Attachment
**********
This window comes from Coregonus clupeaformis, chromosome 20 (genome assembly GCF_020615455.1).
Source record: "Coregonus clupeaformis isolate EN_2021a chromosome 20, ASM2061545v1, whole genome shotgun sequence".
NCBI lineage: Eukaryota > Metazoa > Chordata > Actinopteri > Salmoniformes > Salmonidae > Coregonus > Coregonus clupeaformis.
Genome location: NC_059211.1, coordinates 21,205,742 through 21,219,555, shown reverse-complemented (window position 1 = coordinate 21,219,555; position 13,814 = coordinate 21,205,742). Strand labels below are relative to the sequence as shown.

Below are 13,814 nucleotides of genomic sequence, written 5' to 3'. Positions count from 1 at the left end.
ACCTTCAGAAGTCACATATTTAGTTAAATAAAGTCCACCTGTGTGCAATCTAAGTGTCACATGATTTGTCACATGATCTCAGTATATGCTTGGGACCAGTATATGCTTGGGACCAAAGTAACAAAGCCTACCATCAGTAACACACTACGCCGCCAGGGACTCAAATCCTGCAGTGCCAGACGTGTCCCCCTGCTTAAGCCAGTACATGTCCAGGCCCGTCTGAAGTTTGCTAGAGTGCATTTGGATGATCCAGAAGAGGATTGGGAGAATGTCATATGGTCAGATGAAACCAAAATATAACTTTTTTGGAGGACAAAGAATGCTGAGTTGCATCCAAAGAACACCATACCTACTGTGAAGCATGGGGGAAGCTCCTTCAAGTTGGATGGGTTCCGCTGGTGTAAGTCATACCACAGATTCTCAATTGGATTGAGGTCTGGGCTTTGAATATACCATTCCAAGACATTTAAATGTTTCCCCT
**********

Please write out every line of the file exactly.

This window comes from Coregonus clupeaformis, chromosome 20 (genome assembly GCF_020615455.1).
Source record: "Coregonus clupeaformis isolate EN_2021a chromosome 20, ASM2061545v1, whole genome shotgun sequence".
NCBI lineage: Eukaryota > Metazoa > Chordata > Actinopteri > Salmoniformes > Salmonidae > Coregonus > Coregonus clupeaformis.
Genome location: NC_059211.1, coordinates 21,205,742 through 21,219,555, shown reverse-complemented (window position 1 = coordinate 21,219,555; position 13,814 = coordinate 21,205,742). Strand labels below are relative to the sequence as shown.

Below are 13,814 nucleotides of genomic sequence, written 5' to 3'. Positions count from 1 at the left end.
ACCTTCAGAAGTCACATATTTAGTTAAATAAAGTCCACCTGTGTGCAATCTAAGTGTCACATGATTTGTCACATGATCTCAGTATATGCTTGGGACCAGTATATGCTTGGGACCAAAGTAACAAAGCCTACCATCAGTAACACACTACGCCGCCAGGGACTCAAATCCTGCAGTGCCAGACGTGTCCCCCTGCTTAAGCCAGTACATGTCCAGGCCCGTCTGAAGTTTGCTAGAGTGCATTTGGATGATCCAGAAGAGGATTGGGAGAATGTCATATGGTCAGATGAAACCAAAATATAACTTTTTTGGAGGACAAAGAATGCTGAGTTGCATCCAAAGAACACCATACCTACTGTGAAGCATGGGGGAAGCTCCTTCAAGTTGGATGGGTTCCGCTGGTGTAAGTCATACCACAGATTCTCAATTGGATTGAGGTCTGGGCTTTGAATATACCATTCCAAGACATTTAAATGTTTCCCCT